The New Tunisian 10 Dinar Coin

It seems we’ll be getting a new 10 Dinar coin in Tunisia, instead of the paper version we have now… as if money doesn’t already evaporate quickly enough out of our pockets, it should become even easier now.

Tunisian 10 Dinar Coin

[Photos found on Facebook]

One Chapter Ends, Another Begins…

Today was my last day at work, bringing an end to another chapter in my professional life, turning a new page for me to pen some new experiences on, launching a new adventure for me, a new quest.

The last day at a job is a very emotional one for me, especially when you’ve made so many great friends there, bonded with so many people, shared countless unforgettable moments, and became part of a really warm family.

I hate goodbyes, and today I had to say goodbye to a number of people I’ve truly come to love over the past years, people I used to see every single day, and spend a big part of my life with.

The decision to leave was no easy one, in fact far from that, especially because of all the great people, but nothing lasts forever I guess, and I just reached a point where I had to move on professionally, take on new challenges, learn new things, and build another layer of experience to get me closer to my final goal.

To all my friends and team-mates, I’d truly like to thank you all for the beautiful moments we shared, for the good times we had, the bad times we pulled through together, for every single thing you did for me, for being awesome, for being such an important part of my life.
I’ll never forget you, and will always cherish the memories we’ve created together.

Well, what next for me? The next step for me is quite a big one. On top of leaving a job, I’ll also be leaving my country Tunisia, jumping aboard a plane to a new destination, putting up my weathered nomad’s tent in yet another country, where I’ll be taking on a new exciting adventure, meeting new people, making new friends and writing another chapter of my life, full of hope it’ll be a rich and fulfilling one. Next week I move to Dubai.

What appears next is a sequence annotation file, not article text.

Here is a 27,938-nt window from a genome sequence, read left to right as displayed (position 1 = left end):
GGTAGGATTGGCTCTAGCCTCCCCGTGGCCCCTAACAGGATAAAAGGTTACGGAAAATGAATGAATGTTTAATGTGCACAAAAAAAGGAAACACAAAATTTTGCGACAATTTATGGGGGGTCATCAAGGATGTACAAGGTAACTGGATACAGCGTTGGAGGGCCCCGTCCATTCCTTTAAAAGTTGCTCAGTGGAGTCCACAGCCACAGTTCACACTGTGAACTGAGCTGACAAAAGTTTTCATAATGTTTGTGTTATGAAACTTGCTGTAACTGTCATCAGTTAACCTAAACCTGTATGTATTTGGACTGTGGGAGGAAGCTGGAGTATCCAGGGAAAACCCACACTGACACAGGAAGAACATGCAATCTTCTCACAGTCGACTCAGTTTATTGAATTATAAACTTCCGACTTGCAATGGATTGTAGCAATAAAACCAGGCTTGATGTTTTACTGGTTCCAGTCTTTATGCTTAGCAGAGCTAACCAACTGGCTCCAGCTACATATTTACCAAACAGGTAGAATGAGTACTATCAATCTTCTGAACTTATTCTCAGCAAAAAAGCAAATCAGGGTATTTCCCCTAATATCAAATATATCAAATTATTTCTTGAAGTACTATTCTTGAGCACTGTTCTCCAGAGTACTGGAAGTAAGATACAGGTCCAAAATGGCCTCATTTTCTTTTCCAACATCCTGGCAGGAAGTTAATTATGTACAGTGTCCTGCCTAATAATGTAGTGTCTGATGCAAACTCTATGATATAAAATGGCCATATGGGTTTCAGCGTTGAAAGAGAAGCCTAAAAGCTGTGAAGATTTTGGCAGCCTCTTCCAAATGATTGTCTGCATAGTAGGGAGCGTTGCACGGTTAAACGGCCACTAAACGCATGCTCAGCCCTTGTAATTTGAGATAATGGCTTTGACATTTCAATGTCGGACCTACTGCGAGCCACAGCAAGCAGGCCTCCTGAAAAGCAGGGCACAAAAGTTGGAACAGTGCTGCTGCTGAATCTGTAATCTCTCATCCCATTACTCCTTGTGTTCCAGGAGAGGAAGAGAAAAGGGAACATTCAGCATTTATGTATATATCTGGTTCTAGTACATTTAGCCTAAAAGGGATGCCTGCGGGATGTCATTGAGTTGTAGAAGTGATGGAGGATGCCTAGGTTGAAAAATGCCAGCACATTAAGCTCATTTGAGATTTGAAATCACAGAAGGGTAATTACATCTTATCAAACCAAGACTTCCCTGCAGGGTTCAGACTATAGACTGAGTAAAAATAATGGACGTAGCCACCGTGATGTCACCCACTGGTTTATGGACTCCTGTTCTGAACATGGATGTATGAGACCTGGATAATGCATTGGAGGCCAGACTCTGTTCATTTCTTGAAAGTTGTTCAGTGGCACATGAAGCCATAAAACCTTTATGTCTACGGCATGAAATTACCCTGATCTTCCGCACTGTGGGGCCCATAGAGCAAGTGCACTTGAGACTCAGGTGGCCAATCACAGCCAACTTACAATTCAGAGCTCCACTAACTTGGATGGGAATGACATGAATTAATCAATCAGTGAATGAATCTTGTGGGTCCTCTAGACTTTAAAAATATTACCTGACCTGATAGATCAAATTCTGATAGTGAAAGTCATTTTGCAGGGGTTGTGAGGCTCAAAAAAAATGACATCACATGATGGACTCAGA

I’ll be writing more about that on here as it happens, documenting the move, my exploration of Dubai, and sharing my thoughts and experiences.

Until then, I’ll count on you for a little wish of good luck, I’ll be needing it.

Fate, Our Old Bittersweet Mysterious Friend

Last night, I sent a little tweet on twitter asking: “What do you do when even fate is having trouble deciding what do with you?”

It was a question that occured to me and that I thought was quite funny, after a little surprise I found waiting for me in the evening, that reminded me how sarcastic our old friend fate can be, and how it sometimes chooses to mess around with your mind for fun.

The message on twitter got replicated on my facebook wall, on friendfeed and elsewhere; and it got a number of interesting replies, one of which was by my friend Amine Kochlef, that got me thinking more about life, fate and its inner workings.

Amine’s take was: “We decide for ourselves, fate is just a mirage built upon our cultural background.
Very beautifully said, but I don’t totally agree, yet I don’t disagree either.

That view eliminates fate altogether, implying that everything is in our own hands, we decide for ourselves, we build our own lives, make our own choices, and go wherever we want to go.

The problem with that view, as much as we’d like to believe in it, is that it only works in a world where we’re alone, with no exterior influence, only affected by our own actions, with a direct and clear cause and effect relationship for everything.

The thing is we’re not in such a world, and people’s actions are complexly intertwined in a way that a little action by someone could have a direct or indirect effect on someone right next to them or someone else halfway across the world; now multiply that by several several times. 
All these actions are things that a person has no control over, but are all factors that come into play in their life, and affect the outcome of their own  decisions and  actions.

This plethora of actions taking place around us, sometimes fall into place to work in our favor, and in other times against us; and some of the words we have created to describe all this are: luck, coincidence, jinx, …etc.

One of the definitions of fate is: “An event (or a course of events) that will inevitably happen in the future; Your overall circumstances or condition in life (including everything that happens to you)“.

This view eliminates our role in determining what happens to us, putting it fully in the hands of this so-called fate, which basically means that whatever we do, the results will be the same as it’s all pre-determined no matter what we do. That of course cannot be true, because it goes against basic logic and truth.

Like most things in life, I think the truth falls somewhere in the middle; we don’t live in a strictly direct action/effect world, and neither do we live in a world where only the effect exists no matter the action taken. I think it’s more like a bunch of  actions/reactions/effects combinations.